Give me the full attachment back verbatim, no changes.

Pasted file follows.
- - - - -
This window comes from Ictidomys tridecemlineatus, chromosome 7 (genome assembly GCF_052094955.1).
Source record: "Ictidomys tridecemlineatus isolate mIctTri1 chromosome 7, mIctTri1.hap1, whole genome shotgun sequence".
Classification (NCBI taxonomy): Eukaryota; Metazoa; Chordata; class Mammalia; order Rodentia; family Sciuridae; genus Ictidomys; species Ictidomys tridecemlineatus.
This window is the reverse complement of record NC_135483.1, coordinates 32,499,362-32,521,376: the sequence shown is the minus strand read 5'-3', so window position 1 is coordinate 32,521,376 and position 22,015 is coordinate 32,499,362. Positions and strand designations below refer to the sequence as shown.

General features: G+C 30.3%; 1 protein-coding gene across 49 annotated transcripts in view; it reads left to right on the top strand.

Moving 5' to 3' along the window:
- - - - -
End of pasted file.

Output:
This window comes from Ictidomys tridecemlineatus, chromosome 7 (genome assembly GCF_052094955.1).
Source record: "Ictidomys tridecemlineatus isolate mIctTri1 chromosome 7, mIctTri1.hap1, whole genome shotgun sequence".
Classification (NCBI taxonomy): Eukaryota; Metazoa; Chordata; class Mammalia; order Rodentia; family Sciuridae; genus Ictidomys; species Ictidomys tridecemlineatus.
This window is the reverse complement of record NC_135483.1, coordinates 32,499,362-32,521,376: the sequence shown is the minus strand read 5'-3', so window position 1 is coordinate 32,521,376 and position 22,015 is coordinate 32,499,362. Positions and strand designations below refer to the sequence as shown.

General features: G+C 30.3%; 1 protein-coding gene across 49 annotated transcripts in view; it reads left to right on the top strand.

Moving 5' to 3' along the window: